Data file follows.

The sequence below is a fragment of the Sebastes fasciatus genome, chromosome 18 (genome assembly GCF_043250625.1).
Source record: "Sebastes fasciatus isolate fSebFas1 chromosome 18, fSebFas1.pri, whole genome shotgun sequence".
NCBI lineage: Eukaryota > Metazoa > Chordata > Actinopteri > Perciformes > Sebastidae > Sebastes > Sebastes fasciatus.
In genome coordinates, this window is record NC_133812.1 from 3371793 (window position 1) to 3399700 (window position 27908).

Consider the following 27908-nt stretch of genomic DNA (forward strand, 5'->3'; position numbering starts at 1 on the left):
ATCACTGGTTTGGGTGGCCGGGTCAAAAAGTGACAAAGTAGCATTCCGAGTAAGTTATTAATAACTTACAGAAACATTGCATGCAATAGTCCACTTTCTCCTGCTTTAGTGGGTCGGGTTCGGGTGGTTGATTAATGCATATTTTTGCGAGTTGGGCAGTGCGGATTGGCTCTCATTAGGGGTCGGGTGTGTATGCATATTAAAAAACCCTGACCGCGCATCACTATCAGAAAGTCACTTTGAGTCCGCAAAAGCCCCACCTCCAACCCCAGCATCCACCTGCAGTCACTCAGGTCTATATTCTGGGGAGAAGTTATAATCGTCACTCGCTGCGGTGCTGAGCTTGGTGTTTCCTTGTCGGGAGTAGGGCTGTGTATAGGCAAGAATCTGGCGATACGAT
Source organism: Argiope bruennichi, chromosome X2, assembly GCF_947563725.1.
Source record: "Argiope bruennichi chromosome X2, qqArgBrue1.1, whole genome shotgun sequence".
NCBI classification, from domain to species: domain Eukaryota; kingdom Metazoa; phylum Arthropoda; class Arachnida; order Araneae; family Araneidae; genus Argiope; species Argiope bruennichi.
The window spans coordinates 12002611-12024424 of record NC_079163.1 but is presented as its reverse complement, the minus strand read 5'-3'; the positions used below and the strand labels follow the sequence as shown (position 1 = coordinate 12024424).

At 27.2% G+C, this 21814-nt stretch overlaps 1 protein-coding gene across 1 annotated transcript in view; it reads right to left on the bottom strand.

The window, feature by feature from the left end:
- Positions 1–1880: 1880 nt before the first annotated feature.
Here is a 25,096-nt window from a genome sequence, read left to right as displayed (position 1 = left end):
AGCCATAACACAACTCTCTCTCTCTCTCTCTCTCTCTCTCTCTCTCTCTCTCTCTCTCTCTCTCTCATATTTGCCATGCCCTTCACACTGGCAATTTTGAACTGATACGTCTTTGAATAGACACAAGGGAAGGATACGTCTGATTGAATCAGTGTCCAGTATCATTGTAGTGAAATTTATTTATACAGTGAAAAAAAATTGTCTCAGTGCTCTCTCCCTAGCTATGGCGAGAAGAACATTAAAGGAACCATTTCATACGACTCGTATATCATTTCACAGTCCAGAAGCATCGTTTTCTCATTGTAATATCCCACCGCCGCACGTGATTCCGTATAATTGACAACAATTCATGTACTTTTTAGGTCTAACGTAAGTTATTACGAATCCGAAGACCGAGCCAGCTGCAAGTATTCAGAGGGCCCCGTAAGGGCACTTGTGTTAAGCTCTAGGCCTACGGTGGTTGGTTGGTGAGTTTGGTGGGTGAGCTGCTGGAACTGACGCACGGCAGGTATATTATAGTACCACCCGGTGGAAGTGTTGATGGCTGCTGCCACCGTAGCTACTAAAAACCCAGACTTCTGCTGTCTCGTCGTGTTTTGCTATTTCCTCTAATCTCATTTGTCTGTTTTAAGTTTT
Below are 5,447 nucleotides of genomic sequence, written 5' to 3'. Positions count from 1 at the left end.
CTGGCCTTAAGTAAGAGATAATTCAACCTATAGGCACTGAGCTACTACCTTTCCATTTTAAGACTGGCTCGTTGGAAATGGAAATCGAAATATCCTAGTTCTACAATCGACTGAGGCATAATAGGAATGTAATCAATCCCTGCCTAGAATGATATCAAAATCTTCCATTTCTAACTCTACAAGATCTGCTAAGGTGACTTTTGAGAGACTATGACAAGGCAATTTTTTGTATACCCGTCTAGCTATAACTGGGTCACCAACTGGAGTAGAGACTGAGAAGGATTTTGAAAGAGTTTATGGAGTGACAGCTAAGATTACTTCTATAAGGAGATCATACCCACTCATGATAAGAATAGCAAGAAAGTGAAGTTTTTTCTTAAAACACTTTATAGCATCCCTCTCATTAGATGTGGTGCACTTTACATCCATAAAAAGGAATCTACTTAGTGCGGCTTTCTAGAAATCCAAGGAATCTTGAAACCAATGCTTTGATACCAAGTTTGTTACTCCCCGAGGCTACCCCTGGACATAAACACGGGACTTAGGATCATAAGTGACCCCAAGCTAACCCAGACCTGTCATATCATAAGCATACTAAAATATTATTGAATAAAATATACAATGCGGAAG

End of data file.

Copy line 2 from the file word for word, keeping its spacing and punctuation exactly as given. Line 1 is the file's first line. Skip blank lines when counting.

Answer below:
Source record: "Sebastes fasciatus isolate fSebFas1 chromosome 18, fSebFas1.pri, whole genome shotgun sequence".